Lowly shepherds are given the "good news" that a baby who was "Christ the Lord" had been born in Bethlehem. Before they could even compose themselves, Luke 2 tells us that a multitude of the "heavenly host" appeared to them in the sky in a valley just outside Bethlehem. But are these angels really choirs that are "sweetly singing o'er the plains"? The answer the Bible gives may surprise you. Find out in this episode!

This video is part of the Opening Up the Gospels series.

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Savior

Josh,
You said that in Luke2 the word Savior is in connection with a fullfilment of OT about a political, governamental headship of Israel and eventually of all the world in the Day of the Lord and not in connection necessarly with his death for our sins
This is how we need to interpret this word "Savior" everywhere in the NT?

Savior

Cazan, great question. I think context should determine exactly how we interpret the word. I think it's also important to remember that the title "Savior" is precisely that - a title. For example, take the title "President". The President of the United States does many things - makes laws, commands the military, visits schools and businesses, and takes vacations with his family. To say that the "President" is "the one who visits elementary schools" is true, but when we limit the definition of "President" to "the one who visits elementary schools", we miss the meaning of the word "President" altogether.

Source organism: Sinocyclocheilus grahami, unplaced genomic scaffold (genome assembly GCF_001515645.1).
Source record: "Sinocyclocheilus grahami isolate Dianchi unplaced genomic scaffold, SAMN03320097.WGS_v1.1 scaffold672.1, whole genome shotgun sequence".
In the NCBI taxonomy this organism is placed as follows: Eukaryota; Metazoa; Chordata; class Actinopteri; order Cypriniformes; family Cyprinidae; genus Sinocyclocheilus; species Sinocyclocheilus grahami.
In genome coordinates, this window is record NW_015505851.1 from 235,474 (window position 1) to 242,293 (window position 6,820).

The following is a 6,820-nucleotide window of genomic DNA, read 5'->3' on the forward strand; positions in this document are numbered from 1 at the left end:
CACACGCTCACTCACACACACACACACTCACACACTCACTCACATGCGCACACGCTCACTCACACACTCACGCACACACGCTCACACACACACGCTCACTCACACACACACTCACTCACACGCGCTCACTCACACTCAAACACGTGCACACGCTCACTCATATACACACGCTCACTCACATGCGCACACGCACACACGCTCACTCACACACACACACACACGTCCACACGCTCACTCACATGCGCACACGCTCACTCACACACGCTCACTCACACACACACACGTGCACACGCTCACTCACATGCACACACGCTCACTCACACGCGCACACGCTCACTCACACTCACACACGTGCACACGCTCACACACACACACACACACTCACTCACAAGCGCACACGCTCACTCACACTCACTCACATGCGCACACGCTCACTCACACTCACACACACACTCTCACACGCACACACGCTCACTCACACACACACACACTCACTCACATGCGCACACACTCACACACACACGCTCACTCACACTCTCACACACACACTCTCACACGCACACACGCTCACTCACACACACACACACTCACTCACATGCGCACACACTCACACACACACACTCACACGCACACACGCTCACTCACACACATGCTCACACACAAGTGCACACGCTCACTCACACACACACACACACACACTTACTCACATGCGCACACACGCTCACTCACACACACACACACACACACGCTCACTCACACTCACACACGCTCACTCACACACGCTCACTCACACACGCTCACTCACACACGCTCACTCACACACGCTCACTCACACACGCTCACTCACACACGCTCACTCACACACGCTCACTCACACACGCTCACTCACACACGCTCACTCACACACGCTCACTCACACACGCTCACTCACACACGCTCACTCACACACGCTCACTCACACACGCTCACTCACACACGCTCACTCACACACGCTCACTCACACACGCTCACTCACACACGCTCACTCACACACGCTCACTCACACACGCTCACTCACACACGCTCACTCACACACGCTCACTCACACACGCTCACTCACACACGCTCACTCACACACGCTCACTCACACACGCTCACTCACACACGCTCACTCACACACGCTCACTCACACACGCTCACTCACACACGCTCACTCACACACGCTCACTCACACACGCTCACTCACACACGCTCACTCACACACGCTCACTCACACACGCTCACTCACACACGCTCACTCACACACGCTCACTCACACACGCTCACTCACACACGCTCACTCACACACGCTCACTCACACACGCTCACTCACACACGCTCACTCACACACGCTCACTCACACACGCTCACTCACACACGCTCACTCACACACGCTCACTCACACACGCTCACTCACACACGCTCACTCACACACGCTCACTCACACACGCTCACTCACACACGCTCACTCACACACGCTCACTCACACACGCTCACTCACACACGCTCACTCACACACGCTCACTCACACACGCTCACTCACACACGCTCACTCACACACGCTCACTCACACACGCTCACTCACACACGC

I believe the same thing can be said of the titles "Christ" and "Savior". Check out how the two titles are used in the context of John 4 - specifically John 4:29 and 4:42.

Jesus clearly is the "Savior", and as I mentioned in the episode, that title has political and governmental implications - especially in how it is used in Luke 2. Jesus will restore the nation of Israel and reign over them as king as the Law and Prophets spoke about. His plan to do that ultimately involved dying on a cross for the sins of His people, so it is certainly true to say that the "Savior" of the world is the one who "saves" from sin. But the foundational meaning of the word is much more political than we may have heard. That is what I was highlighting in my episode.

I hope that helps!

Blessings,

Josh

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